April 10, 2012 3 Comments
Last week I was in Miami presenting at Sogeti’s Windows Azure Privilege Club summit. Had a great time, talked with some smart, brave, and generally great people about cloud computing and Windows Azure. But what really struck me was how little was out there about how to properly architect solutions so that they can take advantage of the promise of cloud computing.
So I figured I’d start putting some thoughts down in advance of maybe trying to write a whitepaper on the subject.
What is an SLA?
So when folks start thinking about uptime, the first thing that generally pops to mind is the vendor service level agreements, or SLA’s.
An SLA, for lack of a better definition is a contract or agreement that provides financial penalties if specific metrics are not met. For cloud, these metrics are generally expressed as a percentage of service availability/accessibility during a given period. What this isn’t, is a promise that things will be “up”, only that when they aren’t, the vendor/provider has some type of penalty they will pay. This penalty is usually a reimbursement of fees you paid.
Notice I wrote that as “when” things fail, not if. Failure is inevitable. And we need to start by recognizing this.
What are after?
With that out of the way, we need to look at what we’re after. We’re not after “the nines”. What we’re wanting is to protect ourselves from any potential losses that we could incur if our solutions are not available.
We are looking for protection from:
- Hardware failures
- Data corruption (malicious & accidental)
- Failure of connectivity/networking
- Loss of Facilities
- <insert names of any of 10,000 faceless demons here>
- And since these types of issues are inevitable, we need to make sure our solution can handle them gracefully. In other words, we need to design our solutions to be resilient.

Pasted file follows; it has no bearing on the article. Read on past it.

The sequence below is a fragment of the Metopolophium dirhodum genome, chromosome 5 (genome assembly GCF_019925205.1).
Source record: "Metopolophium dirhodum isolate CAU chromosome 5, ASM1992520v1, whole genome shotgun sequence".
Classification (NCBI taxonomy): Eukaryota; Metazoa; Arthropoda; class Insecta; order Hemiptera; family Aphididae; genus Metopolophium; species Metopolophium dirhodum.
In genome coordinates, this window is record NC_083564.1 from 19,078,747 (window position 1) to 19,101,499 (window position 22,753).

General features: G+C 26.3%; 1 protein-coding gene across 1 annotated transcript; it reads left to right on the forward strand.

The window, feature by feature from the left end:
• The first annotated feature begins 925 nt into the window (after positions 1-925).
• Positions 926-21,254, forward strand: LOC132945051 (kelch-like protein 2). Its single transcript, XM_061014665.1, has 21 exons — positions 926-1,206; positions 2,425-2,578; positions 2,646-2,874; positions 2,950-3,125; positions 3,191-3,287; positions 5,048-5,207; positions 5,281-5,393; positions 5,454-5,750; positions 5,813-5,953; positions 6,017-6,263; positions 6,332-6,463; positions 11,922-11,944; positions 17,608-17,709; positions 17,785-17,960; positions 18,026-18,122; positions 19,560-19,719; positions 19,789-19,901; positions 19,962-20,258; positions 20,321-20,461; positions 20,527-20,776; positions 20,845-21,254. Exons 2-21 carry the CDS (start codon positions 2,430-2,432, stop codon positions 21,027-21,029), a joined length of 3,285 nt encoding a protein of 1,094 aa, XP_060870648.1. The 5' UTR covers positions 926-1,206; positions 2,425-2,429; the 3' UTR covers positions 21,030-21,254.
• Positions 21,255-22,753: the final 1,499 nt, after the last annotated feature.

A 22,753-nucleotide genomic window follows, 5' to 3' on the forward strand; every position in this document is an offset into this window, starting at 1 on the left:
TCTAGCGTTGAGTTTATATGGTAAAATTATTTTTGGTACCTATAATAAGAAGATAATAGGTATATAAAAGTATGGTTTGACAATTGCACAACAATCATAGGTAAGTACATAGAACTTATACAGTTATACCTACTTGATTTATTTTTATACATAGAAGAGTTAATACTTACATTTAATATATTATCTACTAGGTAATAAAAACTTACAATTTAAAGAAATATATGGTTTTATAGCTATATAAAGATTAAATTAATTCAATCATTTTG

What is resilience?
To take a quote from the Bing dictionary:
Namely we need solutions that can self recovery from problems. This ability to flex and handle outages and easily return to full functionality when the underlying outages are resolved are what make your solution a success. Not the SLA your vendor gave you.
If you were Netflix, you test this with their appropriately named “chaos monkey”.
How do we create resilient systems?
Now that is an overloaded question and possibly a good topic for someone doctoral thesis. So I’m not going to answer that in today’s blog post. What I’d like to do instead of explore some concepts in future posts. Yes, I know I still need to finish my PHP series. But for now, I can at least set things up.
First off, assume everything can fail. Because at some point or another it will.
Next up, handle errors gracefully. “We’re having technical difficulties, please come back later” can be considered an approach to resilience. Its certainly better then a generic 404 or 500 http error.
Lastly, determine what resilience is worth for you. While creating a system that will NEVER go down is conceivably possible, it will likely be cost prohibitive. So you need to clear understand what you need and what you’re willing to pay for.
For now, that’s all I really wanted to get off my chest. I’ll publish some posts over the next few weeks that focus on some 10,000 foot high options for achieving resilience. Maybe after that, we’ can look at how these apply to Windows Azure specifically.
Until next time!